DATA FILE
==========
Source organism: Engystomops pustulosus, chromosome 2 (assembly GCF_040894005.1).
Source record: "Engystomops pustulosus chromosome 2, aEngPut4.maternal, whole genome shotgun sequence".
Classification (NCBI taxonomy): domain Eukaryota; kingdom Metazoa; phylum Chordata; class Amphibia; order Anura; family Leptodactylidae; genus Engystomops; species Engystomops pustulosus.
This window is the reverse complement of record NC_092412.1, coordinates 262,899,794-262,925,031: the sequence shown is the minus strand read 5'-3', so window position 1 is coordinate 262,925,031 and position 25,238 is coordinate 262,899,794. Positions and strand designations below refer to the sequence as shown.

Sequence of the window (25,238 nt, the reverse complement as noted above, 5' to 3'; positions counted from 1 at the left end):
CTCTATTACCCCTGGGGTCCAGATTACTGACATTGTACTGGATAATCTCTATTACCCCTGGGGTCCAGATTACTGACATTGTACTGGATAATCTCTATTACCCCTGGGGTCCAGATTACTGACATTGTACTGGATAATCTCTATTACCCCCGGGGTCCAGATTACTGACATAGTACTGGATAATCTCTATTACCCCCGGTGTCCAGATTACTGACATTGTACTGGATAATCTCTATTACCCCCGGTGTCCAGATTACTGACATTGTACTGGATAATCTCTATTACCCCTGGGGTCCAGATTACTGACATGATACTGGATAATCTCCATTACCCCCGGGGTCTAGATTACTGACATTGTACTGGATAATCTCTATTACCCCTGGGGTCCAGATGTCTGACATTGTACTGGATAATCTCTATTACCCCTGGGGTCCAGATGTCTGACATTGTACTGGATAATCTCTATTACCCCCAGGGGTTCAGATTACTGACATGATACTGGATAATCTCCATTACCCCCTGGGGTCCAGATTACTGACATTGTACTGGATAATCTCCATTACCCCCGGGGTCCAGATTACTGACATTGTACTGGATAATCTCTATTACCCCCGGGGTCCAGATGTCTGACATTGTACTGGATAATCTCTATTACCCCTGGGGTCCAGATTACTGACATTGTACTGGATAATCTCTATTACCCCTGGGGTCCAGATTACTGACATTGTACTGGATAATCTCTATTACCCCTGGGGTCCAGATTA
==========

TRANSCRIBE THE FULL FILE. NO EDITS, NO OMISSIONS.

Source organism: Engystomops pustulosus, chromosome 2 (assembly GCF_040894005.1).
Source record: "Engystomops pustulosus chromosome 2, aEngPut4.maternal, whole genome shotgun sequence".
Classification (NCBI taxonomy): domain Eukaryota; kingdom Metazoa; phylum Chordata; class Amphibia; order Anura; family Leptodactylidae; genus Engystomops; species Engystomops pustulosus.
This window is the reverse complement of record NC_092412.1, coordinates 262,899,794-262,925,031: the sequence shown is the minus strand read 5'-3', so window position 1 is coordinate 262,925,031 and position 25,238 is coordinate 262,899,794. Positions and strand designations below refer to the sequence as shown.

Sequence of the window (25,238 nt, the reverse complement as noted above, 5' to 3'; positions counted from 1 at the left end):
CTCTATTACCCCTGGGGTCCAGATTACTGACATTGTACTGGATAATCTCTATTACCCCTGGGGTCCAGATTACTGACATTGTACTGGATAATCTCTATTACCCCTGGGGTCCAGATTACTGACATTGTACTGGATAATCTCTATTACCCCCGGGGTCCAGATTACTGACATAGTACTGGATAATCTCTATTACCCCCGGTGTCCAGATTACTGACATTGTACTGGATAATCTCTATTACCCCCGGTGTCCAGATTACTGACATTGTACTGGATAATCTCTATTACCCCTGGGGTCCAGATTACTGACATGATACTGGATAATCTCCATTACCCCCGGGGTCTAGATTACTGACATTGTACTGGATAATCTCTATTACCCCTGGGGTCCAGATGTCTGACATTGTACTGGATAATCTCTATTACCCCTGGGGTCCAGATGTCTGACATTGTACTGGATAATCTCTATTACCCCCAGGGGTTCAGATTACTGACATGATACTGGATAATCTCCATTACCCCCTGGGGTCCAGATTACTGACATTGTACTGGATAATCTCCATTACCCCCGGGGTCCAGATTACTGACATTGTACTGGATAATCTCTATTACCCCCGGGGTCCAGATGTCTGACATTGTACTGGATAATCTCTATTACCCCTGGGGTCCAGATTACTGACATTGTACTGGATAATCTCTATTACCCCTGGGGTCCAGATTACTGACATTGTACTGGATAATCTCTATTACCCCTGGGGTCCAGATTA